By Fayen Wong and Polly Yam
SHANGHAI/HONG KONG, Oct 23 (Reuters) - China will retain a ban on overseas commodity exchanges setting up warehouses there, a government source said, dashing expectations for London Metal Exchange warehouses in the newly launched Shanghai free trade zone.
Although the LME has been cautious about its chances, state-owned local media had reported that the exchange would be allowed to authorise commodity warehouses in the free-trade zone, while warehousing facilities did not appear on a list of banned activities.
Bringing the centuries-old bourse to China was one of the major rationales the Hong Kong stock exchange gave last year for its $2.2 billion acquisition of the LME. Warehouses on the mainland would allow the world's biggest marketplace for industrial metals such as copper and aluminium direct access to the top consumer of those metals.
"Foreign exchanges will not be allowed to have warehouses in the free-trade zone. The current ban will stand," said the source with direct knowledge of the policy.
The ban was issued by the China Securities and Regulatory Commission (CSRC) in 2008.
Although the Shanghai government in its draft proposal sought to have the LME open storage facilities in the zone, the source said the idea ran into strong opposition from the securities regulator.
"The overriding concern is that letting the LME have a mainland presence would pose a serious challenge to the Shanghai Futures Exchange (ShFE)," said the source, who was not authorised to speak to the media.
An official from the CSRC declined to comment, adding that any questions would be answered at a regular press briefing on Friday. An LME spokeswoman said the exchange was not aware of any new developments specifically relating to setting up warehouses in the Shanghai free trade zone.
The ShFE lists futures in copper, aluminium, zinc and lead, placing it in direct competition with the LME for traders looking to hedge against or speculate on price movements for physical metal.
The LME has sought for many years to set up delivery networks in China, a move which would help draw Chinese investors and end-users who would be able to better take advantage of the price arbitrage between the domestic and London markets.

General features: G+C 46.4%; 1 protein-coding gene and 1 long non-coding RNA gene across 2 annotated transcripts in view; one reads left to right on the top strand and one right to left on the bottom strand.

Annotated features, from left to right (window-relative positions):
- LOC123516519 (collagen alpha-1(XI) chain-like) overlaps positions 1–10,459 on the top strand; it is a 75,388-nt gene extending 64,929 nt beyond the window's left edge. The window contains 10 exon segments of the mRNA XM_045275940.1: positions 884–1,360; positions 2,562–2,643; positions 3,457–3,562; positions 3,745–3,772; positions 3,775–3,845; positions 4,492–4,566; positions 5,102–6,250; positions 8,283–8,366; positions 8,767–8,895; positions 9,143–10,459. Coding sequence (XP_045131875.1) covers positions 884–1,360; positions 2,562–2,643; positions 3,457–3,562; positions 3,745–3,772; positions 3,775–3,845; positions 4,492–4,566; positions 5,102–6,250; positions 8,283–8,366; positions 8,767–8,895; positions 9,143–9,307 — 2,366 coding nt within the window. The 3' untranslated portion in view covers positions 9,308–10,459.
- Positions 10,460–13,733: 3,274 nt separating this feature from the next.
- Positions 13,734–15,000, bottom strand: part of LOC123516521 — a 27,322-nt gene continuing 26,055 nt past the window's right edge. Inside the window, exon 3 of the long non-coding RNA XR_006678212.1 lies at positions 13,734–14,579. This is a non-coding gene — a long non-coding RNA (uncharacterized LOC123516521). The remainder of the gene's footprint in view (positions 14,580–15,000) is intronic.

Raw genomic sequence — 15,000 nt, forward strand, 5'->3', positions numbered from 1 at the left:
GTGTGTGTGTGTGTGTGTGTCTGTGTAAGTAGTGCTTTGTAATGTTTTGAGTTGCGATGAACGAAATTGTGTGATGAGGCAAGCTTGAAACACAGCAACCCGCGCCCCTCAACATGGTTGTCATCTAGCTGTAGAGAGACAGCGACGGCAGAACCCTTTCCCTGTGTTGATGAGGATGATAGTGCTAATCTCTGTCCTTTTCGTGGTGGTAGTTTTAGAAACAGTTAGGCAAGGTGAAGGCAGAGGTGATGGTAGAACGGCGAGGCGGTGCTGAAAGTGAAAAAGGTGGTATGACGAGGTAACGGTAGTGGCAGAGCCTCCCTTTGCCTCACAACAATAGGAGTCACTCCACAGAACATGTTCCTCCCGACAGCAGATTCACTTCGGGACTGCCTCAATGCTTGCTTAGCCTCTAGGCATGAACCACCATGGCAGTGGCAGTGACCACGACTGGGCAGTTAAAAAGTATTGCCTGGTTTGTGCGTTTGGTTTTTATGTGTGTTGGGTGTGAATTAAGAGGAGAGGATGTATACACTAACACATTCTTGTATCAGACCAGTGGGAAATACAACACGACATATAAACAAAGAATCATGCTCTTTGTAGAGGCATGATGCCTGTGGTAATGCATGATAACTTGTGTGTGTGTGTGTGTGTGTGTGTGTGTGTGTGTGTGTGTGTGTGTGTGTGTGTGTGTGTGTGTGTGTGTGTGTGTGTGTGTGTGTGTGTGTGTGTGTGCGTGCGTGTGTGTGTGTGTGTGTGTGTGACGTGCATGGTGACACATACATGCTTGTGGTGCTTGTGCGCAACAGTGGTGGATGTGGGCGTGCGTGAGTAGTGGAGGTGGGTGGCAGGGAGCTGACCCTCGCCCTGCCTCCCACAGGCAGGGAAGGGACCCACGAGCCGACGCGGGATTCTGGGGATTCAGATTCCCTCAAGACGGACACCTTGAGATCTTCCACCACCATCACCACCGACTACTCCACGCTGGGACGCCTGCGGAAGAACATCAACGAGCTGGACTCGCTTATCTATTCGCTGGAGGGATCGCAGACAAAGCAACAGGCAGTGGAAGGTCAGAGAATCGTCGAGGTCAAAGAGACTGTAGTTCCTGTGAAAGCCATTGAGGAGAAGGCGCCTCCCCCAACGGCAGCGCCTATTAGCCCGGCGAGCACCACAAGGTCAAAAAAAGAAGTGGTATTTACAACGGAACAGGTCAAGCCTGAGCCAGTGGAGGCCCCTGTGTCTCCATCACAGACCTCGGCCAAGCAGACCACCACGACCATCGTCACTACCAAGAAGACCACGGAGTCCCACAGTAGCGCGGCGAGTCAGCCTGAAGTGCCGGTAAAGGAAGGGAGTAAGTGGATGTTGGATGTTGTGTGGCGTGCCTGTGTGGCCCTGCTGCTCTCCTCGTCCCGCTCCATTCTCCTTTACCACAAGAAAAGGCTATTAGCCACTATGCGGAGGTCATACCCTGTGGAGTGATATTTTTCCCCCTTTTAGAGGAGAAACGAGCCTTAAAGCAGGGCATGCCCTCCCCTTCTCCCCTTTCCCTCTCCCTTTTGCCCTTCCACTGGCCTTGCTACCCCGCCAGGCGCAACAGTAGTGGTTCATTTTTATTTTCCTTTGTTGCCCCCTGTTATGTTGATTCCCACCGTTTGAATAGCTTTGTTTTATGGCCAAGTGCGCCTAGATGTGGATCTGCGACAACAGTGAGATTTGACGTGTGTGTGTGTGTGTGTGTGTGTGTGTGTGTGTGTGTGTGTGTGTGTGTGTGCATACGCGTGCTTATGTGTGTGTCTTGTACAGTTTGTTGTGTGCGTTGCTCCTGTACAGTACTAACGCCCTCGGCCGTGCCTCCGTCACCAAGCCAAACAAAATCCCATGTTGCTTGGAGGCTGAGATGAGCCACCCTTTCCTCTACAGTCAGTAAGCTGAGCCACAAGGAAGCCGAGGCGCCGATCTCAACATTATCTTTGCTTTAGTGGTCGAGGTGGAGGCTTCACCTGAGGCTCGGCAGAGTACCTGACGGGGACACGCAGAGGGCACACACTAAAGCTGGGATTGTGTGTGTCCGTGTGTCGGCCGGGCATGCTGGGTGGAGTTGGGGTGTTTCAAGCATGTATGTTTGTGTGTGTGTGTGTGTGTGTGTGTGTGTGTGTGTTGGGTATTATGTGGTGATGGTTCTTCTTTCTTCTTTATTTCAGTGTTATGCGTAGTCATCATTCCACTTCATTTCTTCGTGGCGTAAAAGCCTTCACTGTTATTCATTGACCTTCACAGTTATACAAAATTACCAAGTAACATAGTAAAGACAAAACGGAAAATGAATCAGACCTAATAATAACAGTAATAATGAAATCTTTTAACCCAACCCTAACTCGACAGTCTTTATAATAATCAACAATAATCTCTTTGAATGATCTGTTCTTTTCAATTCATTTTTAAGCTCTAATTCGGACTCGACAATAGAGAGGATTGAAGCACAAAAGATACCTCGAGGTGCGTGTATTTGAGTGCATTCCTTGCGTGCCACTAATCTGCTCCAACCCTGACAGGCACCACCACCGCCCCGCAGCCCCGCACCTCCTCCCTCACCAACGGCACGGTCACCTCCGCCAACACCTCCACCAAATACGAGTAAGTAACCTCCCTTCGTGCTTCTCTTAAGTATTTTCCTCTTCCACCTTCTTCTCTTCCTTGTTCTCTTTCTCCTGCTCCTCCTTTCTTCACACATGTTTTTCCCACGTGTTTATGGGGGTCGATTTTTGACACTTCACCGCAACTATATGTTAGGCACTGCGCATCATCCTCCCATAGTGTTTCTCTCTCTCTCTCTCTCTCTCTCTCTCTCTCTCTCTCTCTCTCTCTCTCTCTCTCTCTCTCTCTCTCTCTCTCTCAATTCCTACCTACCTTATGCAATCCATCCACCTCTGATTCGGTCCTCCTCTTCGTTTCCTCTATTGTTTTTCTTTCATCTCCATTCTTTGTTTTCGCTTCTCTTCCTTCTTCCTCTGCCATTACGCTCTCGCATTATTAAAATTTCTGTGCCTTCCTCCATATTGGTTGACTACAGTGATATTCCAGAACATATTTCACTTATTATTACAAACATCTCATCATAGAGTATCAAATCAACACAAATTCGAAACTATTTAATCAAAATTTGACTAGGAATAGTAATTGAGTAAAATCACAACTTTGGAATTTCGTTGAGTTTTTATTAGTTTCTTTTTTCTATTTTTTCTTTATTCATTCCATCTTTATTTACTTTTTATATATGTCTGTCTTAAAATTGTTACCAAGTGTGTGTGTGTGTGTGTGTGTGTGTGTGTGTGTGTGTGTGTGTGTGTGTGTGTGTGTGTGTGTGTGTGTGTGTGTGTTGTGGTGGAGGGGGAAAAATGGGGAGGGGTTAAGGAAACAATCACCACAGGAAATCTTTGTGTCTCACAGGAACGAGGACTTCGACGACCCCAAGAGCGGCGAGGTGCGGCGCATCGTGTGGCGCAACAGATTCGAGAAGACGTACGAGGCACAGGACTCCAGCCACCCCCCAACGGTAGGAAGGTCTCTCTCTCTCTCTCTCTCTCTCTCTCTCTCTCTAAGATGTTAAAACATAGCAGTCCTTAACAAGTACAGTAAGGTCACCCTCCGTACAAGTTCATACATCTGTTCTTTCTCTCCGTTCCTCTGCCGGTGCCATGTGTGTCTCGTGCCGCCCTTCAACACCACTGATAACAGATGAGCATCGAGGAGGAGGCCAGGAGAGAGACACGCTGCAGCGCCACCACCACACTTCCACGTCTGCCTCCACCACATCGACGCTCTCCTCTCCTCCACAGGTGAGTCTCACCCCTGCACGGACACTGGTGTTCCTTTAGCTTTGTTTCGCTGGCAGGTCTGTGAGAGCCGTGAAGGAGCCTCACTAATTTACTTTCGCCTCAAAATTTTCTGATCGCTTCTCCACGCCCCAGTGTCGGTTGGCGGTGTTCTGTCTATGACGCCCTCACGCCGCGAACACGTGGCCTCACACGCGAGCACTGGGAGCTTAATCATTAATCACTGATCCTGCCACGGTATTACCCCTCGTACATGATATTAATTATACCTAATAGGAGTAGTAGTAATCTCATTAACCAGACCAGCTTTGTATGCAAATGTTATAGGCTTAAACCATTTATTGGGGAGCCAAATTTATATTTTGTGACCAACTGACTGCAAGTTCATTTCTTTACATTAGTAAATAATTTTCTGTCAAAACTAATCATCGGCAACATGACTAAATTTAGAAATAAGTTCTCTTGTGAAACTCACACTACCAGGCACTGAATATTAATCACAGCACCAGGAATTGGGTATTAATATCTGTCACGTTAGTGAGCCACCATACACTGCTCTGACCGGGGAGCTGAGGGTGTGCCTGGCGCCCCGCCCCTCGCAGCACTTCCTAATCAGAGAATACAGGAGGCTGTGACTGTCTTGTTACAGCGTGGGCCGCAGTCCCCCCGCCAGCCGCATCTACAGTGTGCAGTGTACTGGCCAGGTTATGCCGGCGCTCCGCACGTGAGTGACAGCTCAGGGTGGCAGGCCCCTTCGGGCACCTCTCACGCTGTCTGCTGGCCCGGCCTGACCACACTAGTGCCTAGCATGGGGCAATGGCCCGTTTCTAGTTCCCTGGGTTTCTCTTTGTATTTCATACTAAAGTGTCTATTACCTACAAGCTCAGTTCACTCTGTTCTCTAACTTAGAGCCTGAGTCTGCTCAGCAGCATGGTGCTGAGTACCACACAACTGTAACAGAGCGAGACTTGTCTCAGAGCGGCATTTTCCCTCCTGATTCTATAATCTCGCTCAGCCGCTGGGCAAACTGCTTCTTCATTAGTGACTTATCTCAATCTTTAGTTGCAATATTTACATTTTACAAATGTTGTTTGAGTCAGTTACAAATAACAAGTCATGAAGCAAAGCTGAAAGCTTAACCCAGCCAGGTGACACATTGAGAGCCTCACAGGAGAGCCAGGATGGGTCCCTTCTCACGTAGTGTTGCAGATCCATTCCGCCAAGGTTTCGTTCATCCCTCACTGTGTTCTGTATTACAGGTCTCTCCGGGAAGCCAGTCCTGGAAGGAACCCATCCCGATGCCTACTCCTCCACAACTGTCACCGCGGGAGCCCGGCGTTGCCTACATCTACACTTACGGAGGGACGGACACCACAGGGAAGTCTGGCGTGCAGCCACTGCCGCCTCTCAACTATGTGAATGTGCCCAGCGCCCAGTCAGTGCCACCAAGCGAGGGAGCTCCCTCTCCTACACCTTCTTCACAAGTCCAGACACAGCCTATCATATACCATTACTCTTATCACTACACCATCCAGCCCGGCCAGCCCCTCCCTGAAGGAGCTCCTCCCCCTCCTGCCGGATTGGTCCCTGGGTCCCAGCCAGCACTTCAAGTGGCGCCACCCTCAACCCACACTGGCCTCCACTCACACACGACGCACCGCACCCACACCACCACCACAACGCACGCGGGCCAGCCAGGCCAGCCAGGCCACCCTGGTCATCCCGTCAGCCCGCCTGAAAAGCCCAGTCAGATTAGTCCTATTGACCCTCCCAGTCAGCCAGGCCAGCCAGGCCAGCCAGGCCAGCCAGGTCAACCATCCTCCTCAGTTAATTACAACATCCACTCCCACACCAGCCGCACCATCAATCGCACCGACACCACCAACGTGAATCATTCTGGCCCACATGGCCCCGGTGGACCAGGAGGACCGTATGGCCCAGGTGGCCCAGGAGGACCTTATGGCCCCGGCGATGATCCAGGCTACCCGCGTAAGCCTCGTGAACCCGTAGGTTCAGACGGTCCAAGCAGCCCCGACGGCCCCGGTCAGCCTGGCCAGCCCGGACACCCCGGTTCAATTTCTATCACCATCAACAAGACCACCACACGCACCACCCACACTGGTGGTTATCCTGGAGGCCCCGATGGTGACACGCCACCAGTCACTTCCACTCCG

It would also help Chinese manufacturers by cutting logistics fees, a major cost component in the premiums they pay on top of LME contract prices to obtain the metal.
In an acknowledgement of the regulatory hurdles, the LME's new chief executive Garry Jones said last week that its dream of opening metal warehousing facilities in China is some way off.
The free-trade zone has been billed as a watershed for China's development, with Beijing vowing to roll out a range of ambitious reforms including renminbi convertibility within the next three years.
For the commodities markets, the Shanghai government has promised the opening up of its prized futures markets to foreign players and allowing local firms to hedge on overseas bourses.
But the plans announced so far remain skeletal and doubts remain on whether the zone can live up to expectations.
"It seems like there are concerns about control, so there would likely be restrictions on the types of foreign firms who can participate, how much they can invest and how much profit they can take out," said an Shanghai-based executive with a foreign bank involved in policy discussions.
Under the latest rules, the SHFE would be allowed to set up an International Energy Trading Centre in the zone, from which it can open its long-awaited crude oil futures contract and other energy products to qualified foreign investors.
Brokers registered in the zone will also be able to trade on overseas futures exchanges for local clients via the over-the-counter market.
"Plans to allow selected futures brokerages to trade abroad has been in place since 2011 and there has been little progress," said a manager at a local brokerage.
"I think there are some in Beijing's decision body that remain worried about Chinese firms losing out and being easy targets to globally savvy traders and financial institutions."
Some of China's biggest airlines and shipping companies lost hundreds of millions of dollars in 2008 on derivative trades made with international banks when oil prices plunged.